Two more strikeouts for Reynaldo in the fourth brought us to the fifth. Eloy doubled to left but was unable to score. Lopez continued to deal in the Indians’ fifth with a 1-2-3 inning, using 65 pitches to get the White Sox to the sixth.
Welington Castillo decided to have himself a game and hit the first standup double of his career (just kidding, maybe?), followed by another Collins walk, so it should come as no surprise that Mendick was called upon to bunt. With two strikes, Mendick did the unthinkable, HE EXECUTED IT PERFECTLY.
Eloy and Leury played a little hidden ball trick on Mendick, who now has a souvenir of his first major league hit.
After a pitching change, Yolmer walked in a run and the bases remained loaded with nary an out in sight. (My mom just walked into my house, a detour en route to the Bears game and she scoffed when I said “Did you see that?! there’s nary an out in sight!” so look at me now mom, I just published the word nary). Engel kept it going, launching a single that allowed Collins and Mendick to score. Hunter Wood struck out Timmy and Eloy to end the inning, but not without a crooked number going up on the board to give the Sox a 6-1 lead.
ReyLo scooped up another strikeout in the Tribe’s half of the sixth and we cruised into the seventh, where Welington continued his savagery and blasted another double. Weli giveth and Weli taketh away, as he was thrown out at home to end the inning after Mendick smashed his second career base hit.
ꓘ-Lo collected another pair of strikeouts through the seventh and eighth, bringing his total to ten.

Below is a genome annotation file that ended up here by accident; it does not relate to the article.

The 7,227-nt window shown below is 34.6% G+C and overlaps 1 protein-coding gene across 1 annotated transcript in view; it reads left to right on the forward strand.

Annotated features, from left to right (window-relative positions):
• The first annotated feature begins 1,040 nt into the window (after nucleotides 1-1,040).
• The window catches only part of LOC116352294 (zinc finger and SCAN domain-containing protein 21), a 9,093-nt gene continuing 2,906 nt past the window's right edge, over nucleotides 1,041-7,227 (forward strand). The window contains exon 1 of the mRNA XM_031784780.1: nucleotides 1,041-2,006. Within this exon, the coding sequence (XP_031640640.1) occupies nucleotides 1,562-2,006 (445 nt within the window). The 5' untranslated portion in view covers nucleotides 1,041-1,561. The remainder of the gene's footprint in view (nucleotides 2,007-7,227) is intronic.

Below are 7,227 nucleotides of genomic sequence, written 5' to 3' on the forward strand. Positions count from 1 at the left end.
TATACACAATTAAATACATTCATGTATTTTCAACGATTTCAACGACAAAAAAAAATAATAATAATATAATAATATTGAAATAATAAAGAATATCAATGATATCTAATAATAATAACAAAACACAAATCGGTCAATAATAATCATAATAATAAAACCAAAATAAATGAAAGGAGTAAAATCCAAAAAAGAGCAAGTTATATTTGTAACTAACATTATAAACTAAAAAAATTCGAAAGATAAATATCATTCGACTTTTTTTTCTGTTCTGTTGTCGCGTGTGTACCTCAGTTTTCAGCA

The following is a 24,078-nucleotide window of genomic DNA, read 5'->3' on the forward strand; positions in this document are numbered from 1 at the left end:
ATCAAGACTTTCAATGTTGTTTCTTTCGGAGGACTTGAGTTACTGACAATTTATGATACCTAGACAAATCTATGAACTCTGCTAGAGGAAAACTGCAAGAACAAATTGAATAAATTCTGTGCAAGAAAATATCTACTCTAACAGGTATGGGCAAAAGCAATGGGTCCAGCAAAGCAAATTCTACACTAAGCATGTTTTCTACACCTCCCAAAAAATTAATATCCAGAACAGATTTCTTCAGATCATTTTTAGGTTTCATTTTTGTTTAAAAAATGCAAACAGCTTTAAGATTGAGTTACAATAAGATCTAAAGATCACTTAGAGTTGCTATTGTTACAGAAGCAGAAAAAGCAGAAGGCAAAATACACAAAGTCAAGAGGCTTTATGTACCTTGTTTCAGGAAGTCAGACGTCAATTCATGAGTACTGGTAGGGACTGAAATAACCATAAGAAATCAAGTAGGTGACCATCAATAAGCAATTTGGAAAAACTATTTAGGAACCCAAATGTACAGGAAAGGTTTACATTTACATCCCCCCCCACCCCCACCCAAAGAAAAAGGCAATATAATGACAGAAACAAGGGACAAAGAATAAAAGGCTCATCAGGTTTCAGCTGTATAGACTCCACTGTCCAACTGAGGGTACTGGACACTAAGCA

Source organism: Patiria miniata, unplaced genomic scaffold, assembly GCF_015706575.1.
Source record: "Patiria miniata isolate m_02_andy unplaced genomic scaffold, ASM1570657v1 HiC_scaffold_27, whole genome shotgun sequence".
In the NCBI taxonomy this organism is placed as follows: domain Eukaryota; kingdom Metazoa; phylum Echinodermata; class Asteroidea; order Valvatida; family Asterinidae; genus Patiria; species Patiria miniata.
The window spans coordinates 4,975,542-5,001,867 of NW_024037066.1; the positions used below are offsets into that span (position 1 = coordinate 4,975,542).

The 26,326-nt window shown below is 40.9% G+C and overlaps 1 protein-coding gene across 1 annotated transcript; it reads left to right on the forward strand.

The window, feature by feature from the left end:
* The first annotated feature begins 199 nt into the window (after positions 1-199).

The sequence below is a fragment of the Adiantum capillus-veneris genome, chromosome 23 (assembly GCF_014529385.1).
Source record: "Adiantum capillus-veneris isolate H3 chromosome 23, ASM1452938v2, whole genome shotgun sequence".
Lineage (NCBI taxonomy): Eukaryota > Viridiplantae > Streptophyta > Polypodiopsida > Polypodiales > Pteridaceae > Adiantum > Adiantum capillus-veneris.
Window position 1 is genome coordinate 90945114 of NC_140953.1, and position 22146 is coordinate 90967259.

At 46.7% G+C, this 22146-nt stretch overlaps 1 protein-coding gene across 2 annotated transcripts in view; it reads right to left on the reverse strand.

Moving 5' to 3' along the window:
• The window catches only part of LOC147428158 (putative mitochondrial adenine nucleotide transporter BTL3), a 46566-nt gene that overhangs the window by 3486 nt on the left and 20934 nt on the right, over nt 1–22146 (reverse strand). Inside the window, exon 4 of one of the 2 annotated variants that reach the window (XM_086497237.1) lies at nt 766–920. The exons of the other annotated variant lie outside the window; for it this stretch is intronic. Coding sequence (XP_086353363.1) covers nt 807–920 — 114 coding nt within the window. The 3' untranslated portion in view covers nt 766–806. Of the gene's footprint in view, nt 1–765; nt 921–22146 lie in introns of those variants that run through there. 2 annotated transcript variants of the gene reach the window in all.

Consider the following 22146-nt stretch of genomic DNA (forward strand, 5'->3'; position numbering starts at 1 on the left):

Tim Anderson led off the top of the ninth with a double, Eloy was hit by a pitch and both advanced on a passed ball. Welington continued to atone for a miserable season by driving in his third RBI of the game on a groundout, and on we rolled into the ninth. This was Reynaldo’s first time pitching in the ninth, and his first bid for a complete game. Reynaldo mowed down everyone in sight, ringing up Franmil Reyes for a total of eleven strikeouts in 109 pitches and saving the entire bullpen for Joe McEwing this weekend.
Per usual, my best and worst of the game, now with more strikeouts!
Inferno: Reynaldo was en fuego, fanning eleven and allowing one lone hit in his first career complete game.
Conflagration: Tim Anderson collected a pair of hits today and is leading the American League with a .332 batting average.
Ablaze: Welington amassed three hits and three RBIs today and didn’t strike out once.
Embers: Mendick is now batting .400 and bunting 1.000.
Ashes: Goins was 0-4 with a pair of strikeouts. We still have yet to learn why he was playing right field, but had an actual outfielder been in his place, ReyLo *might* have pulled off a no-no.
Best tweet of the game goes to my buddy and fellow Yermin Mercedes fanboy, BBlock19
As promised in my series preview, I present my dog, Angie, circa 2013. The night I got her, she walked around the house sniffing things, scouting out locations that would allow her barking to resonate, and testing out all of her new toys. She was pretty skittish and fearful, and was hesitant to get close to me. The Blackhawks were playing the Vancouver Canucks, and as announcer Pat Foley said “Roberto Luongo” during the pregame show, Angie walked up to the TV, growled, and came over to me, tail wagging proudly. I said “ANGIE! WHAT A GOOD GIRL!” and made a big deal about it, so she took this as an indication that she had done something noble. She proceeded to hop up on the couch next to me and watched the game. She was introduced to baseball a few months later, and she was hooked. While she doesn’t really concern herself with how badly the White Sox play, she has never cared for any of our opponents. I presented her with a Chief Wahoo hat, and told her to “go Luongo on it” and that is exactly what she did. She is currently awaiting a giant foam Cheesehead hat in anticipation of tonight’s Bears game, but she’s going to have to settle for a tiny wheel of Babybel White Cheddar, as that’s what’s in my fridge.
Thanks for following this series with all of us at the ‘Pen, we leave you with this message from the White Sox: